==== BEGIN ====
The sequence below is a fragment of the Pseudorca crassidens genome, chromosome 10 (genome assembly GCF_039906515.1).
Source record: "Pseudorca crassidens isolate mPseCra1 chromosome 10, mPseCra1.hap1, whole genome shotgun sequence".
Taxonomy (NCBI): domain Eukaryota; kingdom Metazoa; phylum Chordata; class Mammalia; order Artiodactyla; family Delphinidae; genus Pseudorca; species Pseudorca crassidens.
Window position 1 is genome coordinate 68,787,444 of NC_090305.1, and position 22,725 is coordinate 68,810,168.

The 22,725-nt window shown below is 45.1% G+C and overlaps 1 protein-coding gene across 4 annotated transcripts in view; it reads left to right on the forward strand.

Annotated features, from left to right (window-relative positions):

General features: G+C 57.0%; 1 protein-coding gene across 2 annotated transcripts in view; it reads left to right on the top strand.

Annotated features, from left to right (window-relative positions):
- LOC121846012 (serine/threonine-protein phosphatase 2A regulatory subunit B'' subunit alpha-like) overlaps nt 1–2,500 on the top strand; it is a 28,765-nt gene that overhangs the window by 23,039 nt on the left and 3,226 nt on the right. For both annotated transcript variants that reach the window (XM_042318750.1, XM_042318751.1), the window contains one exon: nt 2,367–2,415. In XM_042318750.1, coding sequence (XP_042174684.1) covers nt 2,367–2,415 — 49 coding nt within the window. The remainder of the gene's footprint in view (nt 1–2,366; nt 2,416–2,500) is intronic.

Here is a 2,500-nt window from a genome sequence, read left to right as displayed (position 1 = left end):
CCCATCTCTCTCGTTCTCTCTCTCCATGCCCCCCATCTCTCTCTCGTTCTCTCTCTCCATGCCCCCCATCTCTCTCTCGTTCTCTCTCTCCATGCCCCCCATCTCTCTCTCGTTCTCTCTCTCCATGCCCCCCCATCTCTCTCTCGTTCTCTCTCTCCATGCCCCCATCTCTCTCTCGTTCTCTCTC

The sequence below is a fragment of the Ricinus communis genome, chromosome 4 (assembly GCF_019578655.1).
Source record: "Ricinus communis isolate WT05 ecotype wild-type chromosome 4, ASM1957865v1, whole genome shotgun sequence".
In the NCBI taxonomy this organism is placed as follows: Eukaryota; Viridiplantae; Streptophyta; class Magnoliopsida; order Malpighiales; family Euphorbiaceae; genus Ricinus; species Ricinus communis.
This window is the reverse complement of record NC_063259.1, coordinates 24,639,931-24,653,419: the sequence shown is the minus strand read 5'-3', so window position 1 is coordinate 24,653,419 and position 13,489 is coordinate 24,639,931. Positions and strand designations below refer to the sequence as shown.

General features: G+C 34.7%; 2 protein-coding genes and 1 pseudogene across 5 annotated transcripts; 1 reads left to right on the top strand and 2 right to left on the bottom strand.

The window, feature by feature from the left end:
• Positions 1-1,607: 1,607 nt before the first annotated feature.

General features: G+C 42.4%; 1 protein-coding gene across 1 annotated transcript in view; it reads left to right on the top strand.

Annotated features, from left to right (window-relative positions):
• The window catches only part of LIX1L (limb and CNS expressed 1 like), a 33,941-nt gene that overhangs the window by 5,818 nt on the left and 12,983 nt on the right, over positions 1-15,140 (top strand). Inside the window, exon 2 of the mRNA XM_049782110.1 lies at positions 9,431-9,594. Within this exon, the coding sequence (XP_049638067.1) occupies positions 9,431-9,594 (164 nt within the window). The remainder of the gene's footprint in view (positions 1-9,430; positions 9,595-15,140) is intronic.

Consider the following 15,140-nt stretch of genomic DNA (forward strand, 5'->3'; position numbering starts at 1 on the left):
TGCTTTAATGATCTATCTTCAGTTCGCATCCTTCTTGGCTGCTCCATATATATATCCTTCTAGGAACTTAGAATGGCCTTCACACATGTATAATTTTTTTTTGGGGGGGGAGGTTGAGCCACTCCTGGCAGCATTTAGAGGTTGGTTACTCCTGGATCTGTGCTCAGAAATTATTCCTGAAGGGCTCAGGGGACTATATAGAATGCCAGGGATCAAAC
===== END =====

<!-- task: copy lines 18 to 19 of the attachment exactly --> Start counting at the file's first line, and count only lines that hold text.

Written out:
• Positions 1-1,607: 1,607 nt before the first annotated feature.

General features: G+C 42.4%; 1 protein-coding gene across 1 annotated transcript in view; it reads left to right on the top strand.